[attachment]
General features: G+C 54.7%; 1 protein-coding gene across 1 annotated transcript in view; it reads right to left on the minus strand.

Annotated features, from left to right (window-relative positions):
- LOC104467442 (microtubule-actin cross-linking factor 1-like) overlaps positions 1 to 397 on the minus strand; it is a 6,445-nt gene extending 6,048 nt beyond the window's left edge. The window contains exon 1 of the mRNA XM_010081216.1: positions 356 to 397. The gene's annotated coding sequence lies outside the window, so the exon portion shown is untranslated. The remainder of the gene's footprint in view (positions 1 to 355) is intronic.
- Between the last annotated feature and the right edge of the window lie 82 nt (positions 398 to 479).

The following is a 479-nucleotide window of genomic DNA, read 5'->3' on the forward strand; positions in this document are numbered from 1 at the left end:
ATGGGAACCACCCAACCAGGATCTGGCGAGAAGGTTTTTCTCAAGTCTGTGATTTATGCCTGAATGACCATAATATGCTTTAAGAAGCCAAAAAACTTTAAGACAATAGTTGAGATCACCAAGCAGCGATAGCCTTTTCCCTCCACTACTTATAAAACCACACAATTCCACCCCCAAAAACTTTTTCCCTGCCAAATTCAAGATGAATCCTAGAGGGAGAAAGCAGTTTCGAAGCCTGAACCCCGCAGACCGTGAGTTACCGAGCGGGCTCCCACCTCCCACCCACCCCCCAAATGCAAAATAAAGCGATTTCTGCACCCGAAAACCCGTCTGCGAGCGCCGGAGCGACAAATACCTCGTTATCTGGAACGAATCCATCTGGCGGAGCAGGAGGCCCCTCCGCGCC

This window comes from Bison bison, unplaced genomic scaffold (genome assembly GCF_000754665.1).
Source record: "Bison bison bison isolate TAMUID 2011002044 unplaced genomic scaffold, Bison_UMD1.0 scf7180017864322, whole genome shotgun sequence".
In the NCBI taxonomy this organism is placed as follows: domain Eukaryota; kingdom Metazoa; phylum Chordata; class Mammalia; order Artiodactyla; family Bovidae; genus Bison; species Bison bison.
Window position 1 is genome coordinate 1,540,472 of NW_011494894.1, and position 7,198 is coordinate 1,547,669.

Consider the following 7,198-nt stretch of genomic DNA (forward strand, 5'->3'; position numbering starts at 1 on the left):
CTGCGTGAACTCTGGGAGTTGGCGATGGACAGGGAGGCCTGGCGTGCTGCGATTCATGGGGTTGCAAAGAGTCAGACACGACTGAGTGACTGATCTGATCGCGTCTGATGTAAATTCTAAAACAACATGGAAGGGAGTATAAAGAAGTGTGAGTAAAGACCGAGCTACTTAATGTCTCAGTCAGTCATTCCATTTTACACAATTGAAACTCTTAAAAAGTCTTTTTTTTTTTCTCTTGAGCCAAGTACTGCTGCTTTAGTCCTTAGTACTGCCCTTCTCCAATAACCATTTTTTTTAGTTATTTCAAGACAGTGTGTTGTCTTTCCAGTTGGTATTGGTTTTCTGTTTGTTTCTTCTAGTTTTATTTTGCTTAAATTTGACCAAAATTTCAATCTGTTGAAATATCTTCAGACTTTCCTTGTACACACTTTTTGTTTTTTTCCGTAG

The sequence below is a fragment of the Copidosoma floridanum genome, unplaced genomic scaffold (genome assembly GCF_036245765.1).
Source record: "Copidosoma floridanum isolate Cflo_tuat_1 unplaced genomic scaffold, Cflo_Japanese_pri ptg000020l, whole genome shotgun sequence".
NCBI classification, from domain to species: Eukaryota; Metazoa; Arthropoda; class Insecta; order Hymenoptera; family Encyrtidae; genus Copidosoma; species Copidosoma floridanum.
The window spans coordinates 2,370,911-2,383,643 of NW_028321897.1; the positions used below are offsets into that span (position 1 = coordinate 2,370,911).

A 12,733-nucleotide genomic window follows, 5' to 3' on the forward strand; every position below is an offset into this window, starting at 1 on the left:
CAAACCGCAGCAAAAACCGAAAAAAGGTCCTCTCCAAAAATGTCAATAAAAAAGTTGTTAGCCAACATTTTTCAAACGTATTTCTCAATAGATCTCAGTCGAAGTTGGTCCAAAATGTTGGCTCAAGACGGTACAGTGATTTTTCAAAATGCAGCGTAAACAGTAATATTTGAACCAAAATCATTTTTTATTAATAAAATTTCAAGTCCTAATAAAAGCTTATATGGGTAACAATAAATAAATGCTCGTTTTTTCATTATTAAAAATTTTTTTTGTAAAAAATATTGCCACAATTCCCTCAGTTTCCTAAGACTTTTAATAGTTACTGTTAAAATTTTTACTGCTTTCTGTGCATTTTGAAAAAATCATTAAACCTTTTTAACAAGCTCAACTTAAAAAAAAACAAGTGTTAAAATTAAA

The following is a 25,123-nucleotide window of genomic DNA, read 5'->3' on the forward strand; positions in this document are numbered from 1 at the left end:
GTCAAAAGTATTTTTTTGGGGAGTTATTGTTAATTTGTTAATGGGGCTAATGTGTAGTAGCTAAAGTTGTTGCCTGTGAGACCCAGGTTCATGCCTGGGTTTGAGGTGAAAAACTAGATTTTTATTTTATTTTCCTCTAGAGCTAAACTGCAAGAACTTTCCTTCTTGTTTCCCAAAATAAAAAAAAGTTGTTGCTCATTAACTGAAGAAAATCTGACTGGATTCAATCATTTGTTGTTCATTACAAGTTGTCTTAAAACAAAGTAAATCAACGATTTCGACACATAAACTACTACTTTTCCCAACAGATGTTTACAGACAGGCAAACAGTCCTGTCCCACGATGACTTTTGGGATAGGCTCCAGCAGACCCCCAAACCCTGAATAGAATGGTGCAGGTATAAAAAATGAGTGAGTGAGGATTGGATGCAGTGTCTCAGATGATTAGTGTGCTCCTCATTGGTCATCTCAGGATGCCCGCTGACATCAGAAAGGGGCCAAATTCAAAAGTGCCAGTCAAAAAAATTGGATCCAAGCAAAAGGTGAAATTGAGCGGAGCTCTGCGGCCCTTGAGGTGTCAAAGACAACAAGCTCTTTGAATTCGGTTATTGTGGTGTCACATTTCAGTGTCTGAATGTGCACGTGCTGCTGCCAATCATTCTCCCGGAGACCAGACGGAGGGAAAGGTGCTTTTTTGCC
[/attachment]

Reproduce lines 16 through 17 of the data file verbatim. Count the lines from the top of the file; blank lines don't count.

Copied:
The window spans coordinates 2,370,911-2,383,643 of NW_028321897.1; the positions used below are offsets into that span (position 1 = coordinate 2,370,911).

A 12,733-nucleotide genomic window follows, 5' to 3' on the forward strand; every position below is an offset into this window, starting at 1 on the left: